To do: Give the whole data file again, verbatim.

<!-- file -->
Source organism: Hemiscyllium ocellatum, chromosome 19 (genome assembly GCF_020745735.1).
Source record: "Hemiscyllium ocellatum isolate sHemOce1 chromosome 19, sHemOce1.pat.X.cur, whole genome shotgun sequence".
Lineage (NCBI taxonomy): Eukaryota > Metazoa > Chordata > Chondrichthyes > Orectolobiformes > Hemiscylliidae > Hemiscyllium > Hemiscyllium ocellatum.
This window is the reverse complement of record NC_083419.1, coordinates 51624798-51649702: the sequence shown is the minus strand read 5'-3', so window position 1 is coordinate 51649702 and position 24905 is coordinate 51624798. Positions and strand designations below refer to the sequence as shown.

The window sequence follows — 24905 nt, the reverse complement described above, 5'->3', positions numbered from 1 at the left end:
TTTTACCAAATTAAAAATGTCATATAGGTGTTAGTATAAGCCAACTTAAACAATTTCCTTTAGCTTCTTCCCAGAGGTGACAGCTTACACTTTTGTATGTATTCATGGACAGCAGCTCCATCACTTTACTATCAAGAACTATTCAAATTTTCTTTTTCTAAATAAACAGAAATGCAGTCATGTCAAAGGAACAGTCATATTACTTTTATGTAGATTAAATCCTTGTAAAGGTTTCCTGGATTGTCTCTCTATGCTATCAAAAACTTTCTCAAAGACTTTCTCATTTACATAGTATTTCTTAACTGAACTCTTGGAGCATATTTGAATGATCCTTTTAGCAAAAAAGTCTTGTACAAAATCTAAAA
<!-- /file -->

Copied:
Source organism: Hemiscyllium ocellatum, chromosome 19 (genome assembly GCF_020745735.1).
Source record: "Hemiscyllium ocellatum isolate sHemOce1 chromosome 19, sHemOce1.pat.X.cur, whole genome shotgun sequence".
Lineage (NCBI taxonomy): Eukaryota > Metazoa > Chordata > Chondrichthyes > Orectolobiformes > Hemiscylliidae > Hemiscyllium > Hemiscyllium ocellatum.
This window is the reverse complement of record NC_083419.1, coordinates 51624798-51649702: the sequence shown is the minus strand read 5'-3', so window position 1 is coordinate 51649702 and position 24905 is coordinate 51624798. Positions and strand designations below refer to the sequence as shown.

The window sequence follows — 24905 nt, the reverse complement described above, 5'->3', positions numbered from 1 at the left end:
TTTTACCAAATTAAAAATGTCATATAGGTGTTAGTATAAGCCAACTTAAACAATTTCCTTTAGCTTCTTCCCAGAGGTGACAGCTTACACTTTTGTATGTATTCATGGACAGCAGCTCCATCACTTTACTATCAAGAACTATTCAAATTTTCTTTTTCTAAATAAACAGAAATGCAGTCATGTCAAAGGAACAGTCATATTACTTTTATGTAGATTAAATCCTTGTAAAGGTTTCCTGGATTGTCTCTCTATGCTATCAAAAACTTTCTCAAAGACTTTCTCATTTACATAGTATTTCTTAACTGAACTCTTGGAGCATATTTGAATGATCCTTTTAGCAAAAAAGTCTTGTACAAAATCTAAAA